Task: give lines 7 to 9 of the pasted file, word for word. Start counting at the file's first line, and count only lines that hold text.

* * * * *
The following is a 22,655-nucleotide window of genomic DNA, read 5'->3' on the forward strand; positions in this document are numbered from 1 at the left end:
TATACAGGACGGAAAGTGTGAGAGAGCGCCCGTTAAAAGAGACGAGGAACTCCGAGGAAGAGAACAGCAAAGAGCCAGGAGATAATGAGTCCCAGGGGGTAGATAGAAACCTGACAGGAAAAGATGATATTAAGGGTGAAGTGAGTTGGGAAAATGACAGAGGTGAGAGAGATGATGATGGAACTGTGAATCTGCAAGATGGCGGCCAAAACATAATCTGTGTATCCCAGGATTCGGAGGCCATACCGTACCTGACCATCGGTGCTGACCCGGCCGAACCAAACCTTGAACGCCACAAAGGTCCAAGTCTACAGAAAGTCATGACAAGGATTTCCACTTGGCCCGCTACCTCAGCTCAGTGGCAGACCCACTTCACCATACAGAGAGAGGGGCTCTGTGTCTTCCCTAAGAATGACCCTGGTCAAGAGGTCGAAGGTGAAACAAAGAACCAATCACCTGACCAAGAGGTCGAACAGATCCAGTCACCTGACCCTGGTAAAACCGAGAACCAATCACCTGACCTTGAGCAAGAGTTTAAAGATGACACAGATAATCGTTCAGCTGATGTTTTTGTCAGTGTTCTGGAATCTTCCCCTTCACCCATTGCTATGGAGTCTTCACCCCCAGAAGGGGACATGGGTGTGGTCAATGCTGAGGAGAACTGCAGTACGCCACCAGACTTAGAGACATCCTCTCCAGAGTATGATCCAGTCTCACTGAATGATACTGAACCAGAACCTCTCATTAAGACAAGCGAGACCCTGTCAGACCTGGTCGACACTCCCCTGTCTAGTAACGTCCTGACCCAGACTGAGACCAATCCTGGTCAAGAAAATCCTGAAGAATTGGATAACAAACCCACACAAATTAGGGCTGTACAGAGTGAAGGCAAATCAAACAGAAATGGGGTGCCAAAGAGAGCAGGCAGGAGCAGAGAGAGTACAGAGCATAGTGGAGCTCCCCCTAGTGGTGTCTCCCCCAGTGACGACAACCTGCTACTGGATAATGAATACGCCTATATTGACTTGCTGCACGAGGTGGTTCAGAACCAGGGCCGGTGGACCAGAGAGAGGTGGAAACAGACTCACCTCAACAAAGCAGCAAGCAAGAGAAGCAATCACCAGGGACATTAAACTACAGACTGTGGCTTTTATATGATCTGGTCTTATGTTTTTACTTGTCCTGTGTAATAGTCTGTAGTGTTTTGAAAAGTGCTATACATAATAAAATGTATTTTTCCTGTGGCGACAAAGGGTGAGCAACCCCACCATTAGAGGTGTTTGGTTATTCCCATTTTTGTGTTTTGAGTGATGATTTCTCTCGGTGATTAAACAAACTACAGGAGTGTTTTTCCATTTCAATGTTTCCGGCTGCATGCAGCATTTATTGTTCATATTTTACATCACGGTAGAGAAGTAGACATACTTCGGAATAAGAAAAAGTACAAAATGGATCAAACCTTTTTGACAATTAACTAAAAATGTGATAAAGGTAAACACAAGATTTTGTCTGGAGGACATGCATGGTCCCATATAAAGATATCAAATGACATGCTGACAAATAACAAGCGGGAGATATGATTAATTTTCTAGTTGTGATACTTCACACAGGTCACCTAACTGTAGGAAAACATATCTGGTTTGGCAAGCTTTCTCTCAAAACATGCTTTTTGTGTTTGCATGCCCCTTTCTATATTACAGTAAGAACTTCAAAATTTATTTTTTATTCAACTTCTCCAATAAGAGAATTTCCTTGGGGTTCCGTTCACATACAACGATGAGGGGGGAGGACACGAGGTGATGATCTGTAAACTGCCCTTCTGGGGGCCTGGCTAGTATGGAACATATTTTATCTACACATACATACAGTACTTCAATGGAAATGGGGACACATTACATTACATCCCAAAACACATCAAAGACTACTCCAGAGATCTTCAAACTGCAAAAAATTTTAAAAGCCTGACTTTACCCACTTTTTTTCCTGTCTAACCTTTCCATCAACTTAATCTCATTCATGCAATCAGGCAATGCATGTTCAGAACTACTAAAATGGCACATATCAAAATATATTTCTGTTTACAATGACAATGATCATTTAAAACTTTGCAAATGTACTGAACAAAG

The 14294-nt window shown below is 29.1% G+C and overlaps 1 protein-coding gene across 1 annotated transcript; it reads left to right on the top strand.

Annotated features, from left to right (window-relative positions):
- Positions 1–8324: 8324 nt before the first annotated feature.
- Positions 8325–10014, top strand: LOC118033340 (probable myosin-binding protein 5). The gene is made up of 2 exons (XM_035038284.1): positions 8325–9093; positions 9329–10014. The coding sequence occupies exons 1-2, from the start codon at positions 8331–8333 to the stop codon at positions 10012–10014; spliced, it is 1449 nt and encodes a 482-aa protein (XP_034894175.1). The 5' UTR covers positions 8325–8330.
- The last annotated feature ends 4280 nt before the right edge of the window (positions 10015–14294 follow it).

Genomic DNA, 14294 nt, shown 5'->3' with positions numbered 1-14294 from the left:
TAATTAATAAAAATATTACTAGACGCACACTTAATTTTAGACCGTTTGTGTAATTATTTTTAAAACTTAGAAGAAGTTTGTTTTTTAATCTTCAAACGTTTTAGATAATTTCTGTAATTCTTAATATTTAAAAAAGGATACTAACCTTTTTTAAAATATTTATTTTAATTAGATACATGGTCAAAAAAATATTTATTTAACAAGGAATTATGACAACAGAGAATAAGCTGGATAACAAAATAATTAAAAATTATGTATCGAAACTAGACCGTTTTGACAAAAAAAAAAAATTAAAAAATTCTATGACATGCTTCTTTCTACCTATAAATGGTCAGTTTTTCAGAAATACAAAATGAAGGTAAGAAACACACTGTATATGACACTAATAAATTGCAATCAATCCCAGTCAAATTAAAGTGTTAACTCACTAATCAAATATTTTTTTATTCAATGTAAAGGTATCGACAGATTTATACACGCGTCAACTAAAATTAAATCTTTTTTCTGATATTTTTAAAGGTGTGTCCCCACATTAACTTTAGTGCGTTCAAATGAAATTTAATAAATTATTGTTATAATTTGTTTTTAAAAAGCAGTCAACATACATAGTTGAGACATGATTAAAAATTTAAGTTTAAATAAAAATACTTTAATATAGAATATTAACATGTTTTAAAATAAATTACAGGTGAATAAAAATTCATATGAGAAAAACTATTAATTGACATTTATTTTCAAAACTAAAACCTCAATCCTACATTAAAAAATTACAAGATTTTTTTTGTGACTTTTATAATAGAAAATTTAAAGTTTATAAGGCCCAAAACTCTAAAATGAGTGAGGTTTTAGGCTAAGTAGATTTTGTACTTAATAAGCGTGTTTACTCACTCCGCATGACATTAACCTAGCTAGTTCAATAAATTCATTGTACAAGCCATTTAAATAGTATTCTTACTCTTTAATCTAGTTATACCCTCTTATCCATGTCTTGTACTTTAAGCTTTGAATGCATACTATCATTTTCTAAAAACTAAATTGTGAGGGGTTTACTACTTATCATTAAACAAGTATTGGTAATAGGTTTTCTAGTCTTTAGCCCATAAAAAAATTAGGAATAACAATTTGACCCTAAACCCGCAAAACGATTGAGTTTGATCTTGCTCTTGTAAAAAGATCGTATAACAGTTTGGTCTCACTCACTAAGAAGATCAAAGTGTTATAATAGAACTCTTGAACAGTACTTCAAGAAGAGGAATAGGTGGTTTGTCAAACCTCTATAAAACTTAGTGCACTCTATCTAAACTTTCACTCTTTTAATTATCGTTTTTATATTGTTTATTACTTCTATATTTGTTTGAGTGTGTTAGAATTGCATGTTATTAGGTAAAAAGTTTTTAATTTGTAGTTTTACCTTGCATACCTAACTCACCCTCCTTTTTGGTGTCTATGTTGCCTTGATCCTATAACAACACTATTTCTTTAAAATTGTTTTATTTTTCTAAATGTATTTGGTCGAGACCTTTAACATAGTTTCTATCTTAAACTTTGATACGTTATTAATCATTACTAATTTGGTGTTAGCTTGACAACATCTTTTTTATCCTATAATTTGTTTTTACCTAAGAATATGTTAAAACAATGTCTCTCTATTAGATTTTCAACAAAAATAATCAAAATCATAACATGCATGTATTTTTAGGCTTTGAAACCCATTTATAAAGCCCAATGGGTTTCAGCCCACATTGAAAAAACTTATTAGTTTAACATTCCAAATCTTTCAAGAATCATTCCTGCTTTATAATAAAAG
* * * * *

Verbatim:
- The last annotated feature ends 4280 nt before the right edge of the window (positions 10015–14294 follow it).

Genomic DNA, 14294 nt, shown 5'->3' with positions numbered 1-14294 from the left:
TAATTAATAAAAATATTACTAGACGCACACTTAATTTTAGACCGTTTGTGTAATTATTTTTAAAACTTAGAAGAAGTTTGTTTTTTAATCTTCAAACGTTTTAGATAATTTCTGTAATTCTTAATATTTAAAAAAGGATACTAACCTTTTTTAAAATATTTATTTTAATTAGATACATGGTCAAAAAAATATTTATTTAACAAGGAATTATGACAACAGAGAATAAGCTGGATAACAAAATAATTAAAAATTATGTATCGAAACTAGACCGTTTTGACAAAAAAAAAAAATTAAAAAATTCTATGACATGCTTCTTTCTACCTATAAATGGTCAGTTTTTCAGAAATACAAAATGAAGGTAAGAAACACACTGTATATGACACTAATAAATTGCAATCAATCCCAGTCAAATTAAAGTGTTAACTCACTAATCAAATATTTTTTTATTCAATGTAAAGGTATCGACAGATTTATACACGCGTCAACTAAAATTAAATCTTTTTTCTGATATTTTTAAAGGTGTGTCCCCACATTAACTTTAGTGCGTTCAAATGAAATTTAATAAATTATTGTTATAATTTGTTTTTAAAAAGCAGTCAACATACATAGTTGAGACATGATTAAAAATTTAAGTTTAAATAAAAATACTTTAATATAGAATATTAACATGTTTTAAAATAAATTACAGGTGAATAAAAATTCATATGAGAAAAACTATTAATTGACATTTATTTTCAAAACTAAAACCTCAATCCTACATTAAAAAATTACAAGATTTTTTTTGTGACTTTTATAATAGAAAATTTAAAGTTTATAAGGCCCAAAACTCTAAAATGAGTGAGGTTTTAGGCTAAGTAGATTTTGTACTTAATAAGCGTGTTTACTCACTCCGCATGACATTAACCTAGCTAGTTCAATAAATTCATTGTACAAGCCATTTAAATAGTATTCTTACTCTTTAATCTAGTTATACCCTCTTATCCATGTCTTGTACTTTAAGCTTTGAATGCATACTATCATTTTCTAAAAACTAAATTGTGAGGGGTTTACTACTTATCATTAAACAAGTATTGGTAATAGGTTTTCTAGTCTTTAGCCCATAAAAAAATTAGGAATAACAATTTGACCCTAAACCCGCAAAACGATTGAGTTTGATCTTGCTCTTGTAAAAAGATCGTATAACAGTTTGGTCTCACTCACTAAGAAGATCAAAGTGTTATAATAGAACTCTTGAACAGTACTTCAAGAAGAGGAATAGGTGGTTTGTCAAACCTCTATAAAACTTAGTGCACTCTATCTAAACTTTCACTCTTTTAATTATCGTTTTTATATTGTTTATTACTTCTATATTTGTTTGAGTGTGTTAGAATTGCATGTTATTAGGTAAAAAGTTTTTAATTTGTAGTTTTACCTTGCATACCTAACTCACCCTCCTTTTTGGTGTCTATGTTGCCTTGATCCTATAACAACACTATTTCTTTAAAATTGTTTTATTTTTCTAAATGTATTTGGTCGAGACCTTTAACATAGTTTCTATCTTAAACTTTGATACGTTATTAATCATTACTAATTTGGTGTTAGCTTGACAACATCTTTTTTATCCTATAATTTGTTTTTACCTAAGAATATGTTAAAACAATGTCTCTCTATTAGATTTTCAACAAAAATAATCAAAATCATAACATGCATGTATTTTTAGGCTTTGAAACCCATTTATAAAGCCCAATGGGTTTCAGCCCACATTGAAAAAACTTATTAGTTTAACATTCCAAATCTTTCAAGAATCATTCCTGCTTTATAATAAAAG